Virtue Signaling : Self-Reliance by Ralph Waldo Emerson : 010

Continuing our discussion of “Self-Reliance” by Ralph Waldo Emerson.

I ought to go upright and vital, and speak the rude truth in all ways. If malice and vanity wear the coat of philanthropy, shall that pass? If an angry bigot assumes this bountiful cause of Abolition, and comes to me with his last news from Barbadoes, why should I not say to him, ‘Go love thy infant; love thy wood-chopper: be good-natured and modest: have that grace; and never varnish your hard, uncharitable ambition with this incredible tenderness for black folk a thousand miles off. Thy love afar is spite at home.’ Rough and graceless would be such greeting, but truth is handsomer than the affectation of love. Your goodness must have some edge to it, —else it is none. The doctrine of hatred must be preached as the counteraction of the doctrine of love when that pules and whines. I shun father and mother and wife and brother, when my genius calls me. I would write on the lintels of the door-post, Whim. I hope it is somewhat better than whim at last, but we cannot spend the day in explanation. Expect me not to show cause why I seek or why I exclude company. Then, again, do not tell me, as a good man did to-day, of my obligation to put all poor men in good situations. Are they my poor? I tell thee, thou foolish philanthropist, that I grudge the dollar, the dime, the cent, I give to such men as do not belong to me and to whom I do not belong. There is a class of persons to whom by all spiritual affinity I am bought and sold; for them I will go to prison, if need be; but your miscellaneous popular charities; the education at college of fools; the building of meeting-houses to the vain end to which many now stand; alms to sots; and the thousandfold Relief Societies; —though I confess with shame I sometimes succumb and give the dollar, it is a wicked dollar which by and by I shall have the manhood to withhold.

This is a study, not a race.

There hasn’t been an entry added to this series in a couple of weeks. I had a really hard time with this particular section, and wasn’t sure if I could, or even wanted, to continue.

I (thought) I disagreed with it so much, that I was ready to throw the baby out with the bathwater, as I’m wont to do (wont to do??? WTF, now I’m writing like Emerson…)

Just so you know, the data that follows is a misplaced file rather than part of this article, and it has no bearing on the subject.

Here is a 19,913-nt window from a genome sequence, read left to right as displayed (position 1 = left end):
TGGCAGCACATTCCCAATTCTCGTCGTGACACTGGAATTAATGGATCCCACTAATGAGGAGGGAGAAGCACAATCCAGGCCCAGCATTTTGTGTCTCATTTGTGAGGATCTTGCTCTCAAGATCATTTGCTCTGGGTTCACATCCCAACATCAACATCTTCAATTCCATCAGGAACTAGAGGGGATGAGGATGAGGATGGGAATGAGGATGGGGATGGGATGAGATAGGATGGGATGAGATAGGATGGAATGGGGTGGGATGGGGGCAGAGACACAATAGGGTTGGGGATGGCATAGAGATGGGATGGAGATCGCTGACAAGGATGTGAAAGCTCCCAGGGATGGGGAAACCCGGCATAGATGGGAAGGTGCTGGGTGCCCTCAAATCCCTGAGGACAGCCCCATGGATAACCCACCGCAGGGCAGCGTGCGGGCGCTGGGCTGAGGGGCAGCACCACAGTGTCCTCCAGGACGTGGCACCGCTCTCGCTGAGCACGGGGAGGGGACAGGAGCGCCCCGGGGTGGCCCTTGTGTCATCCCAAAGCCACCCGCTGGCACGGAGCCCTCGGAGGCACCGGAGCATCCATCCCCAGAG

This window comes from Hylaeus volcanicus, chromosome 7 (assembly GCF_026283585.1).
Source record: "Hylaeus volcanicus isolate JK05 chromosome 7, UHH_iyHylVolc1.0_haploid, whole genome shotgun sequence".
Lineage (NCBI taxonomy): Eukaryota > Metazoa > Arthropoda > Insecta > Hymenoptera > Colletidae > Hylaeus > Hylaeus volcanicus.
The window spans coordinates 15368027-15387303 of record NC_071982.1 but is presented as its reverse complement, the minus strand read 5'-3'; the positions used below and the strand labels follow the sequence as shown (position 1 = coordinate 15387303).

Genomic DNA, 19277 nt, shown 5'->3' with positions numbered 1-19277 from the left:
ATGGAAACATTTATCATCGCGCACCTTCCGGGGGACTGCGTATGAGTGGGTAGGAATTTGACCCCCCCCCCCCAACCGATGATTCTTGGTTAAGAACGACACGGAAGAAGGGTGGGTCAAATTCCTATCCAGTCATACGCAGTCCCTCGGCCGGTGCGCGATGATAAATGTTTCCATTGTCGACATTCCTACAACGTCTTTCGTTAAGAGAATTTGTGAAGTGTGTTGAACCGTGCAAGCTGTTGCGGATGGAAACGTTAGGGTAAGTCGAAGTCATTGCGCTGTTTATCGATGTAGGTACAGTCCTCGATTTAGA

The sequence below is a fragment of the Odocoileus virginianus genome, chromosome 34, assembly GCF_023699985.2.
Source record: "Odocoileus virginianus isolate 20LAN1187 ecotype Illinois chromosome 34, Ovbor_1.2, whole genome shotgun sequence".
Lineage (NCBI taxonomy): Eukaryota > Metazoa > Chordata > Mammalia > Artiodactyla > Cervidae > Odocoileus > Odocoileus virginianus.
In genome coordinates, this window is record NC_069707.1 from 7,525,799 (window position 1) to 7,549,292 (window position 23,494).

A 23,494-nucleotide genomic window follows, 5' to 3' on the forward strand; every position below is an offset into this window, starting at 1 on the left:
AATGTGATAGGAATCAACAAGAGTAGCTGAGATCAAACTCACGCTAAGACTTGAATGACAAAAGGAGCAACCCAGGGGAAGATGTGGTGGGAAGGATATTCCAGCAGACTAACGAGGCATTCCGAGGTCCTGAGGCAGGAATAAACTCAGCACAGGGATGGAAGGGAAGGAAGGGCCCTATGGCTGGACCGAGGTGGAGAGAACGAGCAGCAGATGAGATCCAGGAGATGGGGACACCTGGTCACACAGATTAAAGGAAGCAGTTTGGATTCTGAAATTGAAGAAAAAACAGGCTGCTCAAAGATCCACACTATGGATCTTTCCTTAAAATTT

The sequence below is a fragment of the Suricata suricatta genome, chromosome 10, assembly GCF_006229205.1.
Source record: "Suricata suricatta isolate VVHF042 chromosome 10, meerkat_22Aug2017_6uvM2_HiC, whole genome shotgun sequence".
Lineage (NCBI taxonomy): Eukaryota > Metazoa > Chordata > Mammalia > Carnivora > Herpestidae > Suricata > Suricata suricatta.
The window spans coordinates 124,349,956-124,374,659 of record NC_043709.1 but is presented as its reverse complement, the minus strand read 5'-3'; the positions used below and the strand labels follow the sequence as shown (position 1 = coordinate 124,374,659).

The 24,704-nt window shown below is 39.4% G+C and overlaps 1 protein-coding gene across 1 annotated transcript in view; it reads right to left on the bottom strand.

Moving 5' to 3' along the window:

I didn’t want to do that, so the plan was to simply write “Disagree” and move one so I could get past the bottleneck that my brain was causing.

The idea that

“Thy love afar is spite at home.”

is bullshit. We can be concerned with the well being of others if they are suffering on the other side the world or in our own backyard – to be callous to that fact is to violate one of the principles that I hold dear, that of cosmopolitanism.

And the rest of the passage seemed to be just another expression of “Fuck y’all, imma get what’s mine.”

But upon rereading for the umpteenth time time this morning, I realized I had glossed over one of the first, and most important, lines of this section:

“If malice and vanity wear the coat of philanthropy, shall that pass?”

Holy shit, he’s talking about virtue signaling – expressing your concern for a worthy cause in order to look good; making a show of your “righteousness” so that people will give you props.

Sonofabitch – he’s right again. I just couldn’t see it when I first read it, because I didn’t really read it.

It makes me think of when I’m at the grocery store, and the little box pops up asking me to donate a buck or two to Tom Brady’s latest charity. I always do it – not because I give a shit about the cause, but because I want the cashier (a complete stranger) to think that I’m a good person.

Even now, I think that I may be virtue signaling in a strange way – “Oh, look how humble he is, he can admit publicly when he’s wrong. Here, Lyman, have a cookie.”

Ahhhh…. acceptance by my tribe, even if it’s only imagined. That’s a nice hit of dopamine right there.

I’ve got some real work to do.

“Oh, look at him, so willing to do what’s necessary to become a better human being. Here Lyman, have a cookie.”


Or maybe I’m not. I’m writing about it to explore it, and sharing it to ask for discussion and constructive criticism is a way of changing.

But I still want my damn cookie.


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